By Julie Sayre, MA, LSW, LMFT
Social Work Manager

As a social worker for Hospice of the Panhandle, I help our patients complete advance directives so that we can honor their end-of-life medical wishes. Many of our patients have not thought about what they would want for their end-of-life care before having these conversations with our staff. An advance directive is a document such as a Medical Power of Attorney or Living Will. These documents allow you to spell out who you would want to make medical decisions if you were not able to make them yourself and what kind of medical decisions you would want them to make.

I worked at Hospice of the Panhandle for 2½ years helping others complete their advance directives before I “got around” to completing my own. Completing advance directives is something people often put on their list of things they should do but never “get around” to doing it. I, just like anyone, was guilty of that. I thought I would just “get around” to it one day. I am young, healthy and had no immediate need to complete one. I went to the doctor for a visit one day and they said I needed to have surgery within a week. All of a sudden, I needed to “get around” to it now. It wasn’t until I was needing to have surgery that I made the decision to complete my Medical Power of Attorney and Living Will.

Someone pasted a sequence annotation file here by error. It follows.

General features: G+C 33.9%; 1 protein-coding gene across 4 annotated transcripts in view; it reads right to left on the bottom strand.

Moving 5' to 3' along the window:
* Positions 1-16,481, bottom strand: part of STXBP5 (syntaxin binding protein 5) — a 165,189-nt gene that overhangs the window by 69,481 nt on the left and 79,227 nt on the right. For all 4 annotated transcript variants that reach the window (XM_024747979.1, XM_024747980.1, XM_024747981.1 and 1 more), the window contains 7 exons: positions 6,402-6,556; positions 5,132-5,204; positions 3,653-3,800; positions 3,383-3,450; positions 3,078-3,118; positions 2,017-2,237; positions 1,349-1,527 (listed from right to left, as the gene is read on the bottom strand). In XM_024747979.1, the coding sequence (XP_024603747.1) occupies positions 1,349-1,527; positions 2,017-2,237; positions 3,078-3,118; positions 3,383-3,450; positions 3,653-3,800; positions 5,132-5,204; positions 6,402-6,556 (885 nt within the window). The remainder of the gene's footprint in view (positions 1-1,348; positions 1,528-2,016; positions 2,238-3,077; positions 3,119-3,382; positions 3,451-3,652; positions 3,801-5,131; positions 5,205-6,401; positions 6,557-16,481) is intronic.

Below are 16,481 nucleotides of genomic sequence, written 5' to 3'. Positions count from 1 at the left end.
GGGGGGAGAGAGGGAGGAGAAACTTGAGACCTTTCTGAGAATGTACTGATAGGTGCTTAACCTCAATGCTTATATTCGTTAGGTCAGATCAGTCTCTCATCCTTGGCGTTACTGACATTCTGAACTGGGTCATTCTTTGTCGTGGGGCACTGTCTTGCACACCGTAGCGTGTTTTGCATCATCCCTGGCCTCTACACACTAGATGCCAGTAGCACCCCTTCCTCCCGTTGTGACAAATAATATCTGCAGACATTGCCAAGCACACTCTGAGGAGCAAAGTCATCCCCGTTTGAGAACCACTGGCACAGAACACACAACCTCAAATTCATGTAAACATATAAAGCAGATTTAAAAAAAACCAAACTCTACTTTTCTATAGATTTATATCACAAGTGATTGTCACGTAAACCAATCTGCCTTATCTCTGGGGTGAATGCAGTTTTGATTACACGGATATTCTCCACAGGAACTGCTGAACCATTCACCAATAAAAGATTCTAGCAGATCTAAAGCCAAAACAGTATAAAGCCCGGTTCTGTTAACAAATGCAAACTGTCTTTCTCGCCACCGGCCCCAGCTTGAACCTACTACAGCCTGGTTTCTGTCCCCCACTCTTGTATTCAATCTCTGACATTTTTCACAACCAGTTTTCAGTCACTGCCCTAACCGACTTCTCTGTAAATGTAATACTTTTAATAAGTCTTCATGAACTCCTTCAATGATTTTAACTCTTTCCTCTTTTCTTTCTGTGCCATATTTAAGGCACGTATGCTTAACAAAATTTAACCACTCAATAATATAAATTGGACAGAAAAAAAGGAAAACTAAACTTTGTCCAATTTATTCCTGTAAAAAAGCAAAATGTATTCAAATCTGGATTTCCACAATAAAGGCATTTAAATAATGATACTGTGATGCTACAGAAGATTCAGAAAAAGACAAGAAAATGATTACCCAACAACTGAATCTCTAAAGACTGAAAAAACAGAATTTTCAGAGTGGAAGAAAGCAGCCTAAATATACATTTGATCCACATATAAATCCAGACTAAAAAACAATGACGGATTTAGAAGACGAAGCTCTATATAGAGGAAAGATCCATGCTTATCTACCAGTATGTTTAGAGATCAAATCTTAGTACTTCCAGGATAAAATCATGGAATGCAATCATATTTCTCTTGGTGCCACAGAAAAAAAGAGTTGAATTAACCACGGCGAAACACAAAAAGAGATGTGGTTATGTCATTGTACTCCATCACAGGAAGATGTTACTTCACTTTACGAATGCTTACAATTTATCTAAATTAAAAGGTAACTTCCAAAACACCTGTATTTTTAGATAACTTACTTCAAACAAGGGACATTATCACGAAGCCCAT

I think especially within the last year over the course of the pandemic, we have seen how even healthy individuals can become sick unexpectedly and important medical decisions need to be made quickly. We shouldn’t wait until we are sick to complete advance directives, but instead think about our choices and complete the documents while we are in good health. These documents can and should grow and evolve with you over time and circumstances.

On April 16, we recognize National Healthcare Decisions Day. This is a day to bring awareness to the importance of talking with your loved ones about your health care wishes and documenting those wishes in an advance directive. Completing advance directives are important so that your wishes for medical treatment are known by your family and medical providers. With your completed advance directives, you provide direction for your family and medical providers in what type of medical or end-of -life care you wish to have. This takes out any guessing they would need to do about how they “think” you would want your care.

Last week, I met with a patient and her daughters to complete her Combined Medical Power of Attorney and Living Will. Her daughters expressed how knowing what their mother wants at the end of life has given them peace of mind. After we completed the document, the patient said “Well, I feel better. That was something that I have always wanted to do but just kept putting it off. Kind of like the dentist.” I got a good laugh out of that. So let’s listen to her words of wisdom and stop putting things off, advance directives and the dentist alike!

Resources and forms to complete advance directives are available at WV Center for End-of-Life Care website or by contacting Hospice of the Panhandle’s Personal Resource Guide Program.

Julie Sayre is the social work manager at Hospice of the Panhandle and has worked for the organization for seven years. She is a licensed social worker and licensed marriage and family therapist. For more information on how Hospice of the Panhandle can help your family, call (304) 264-0406 or go to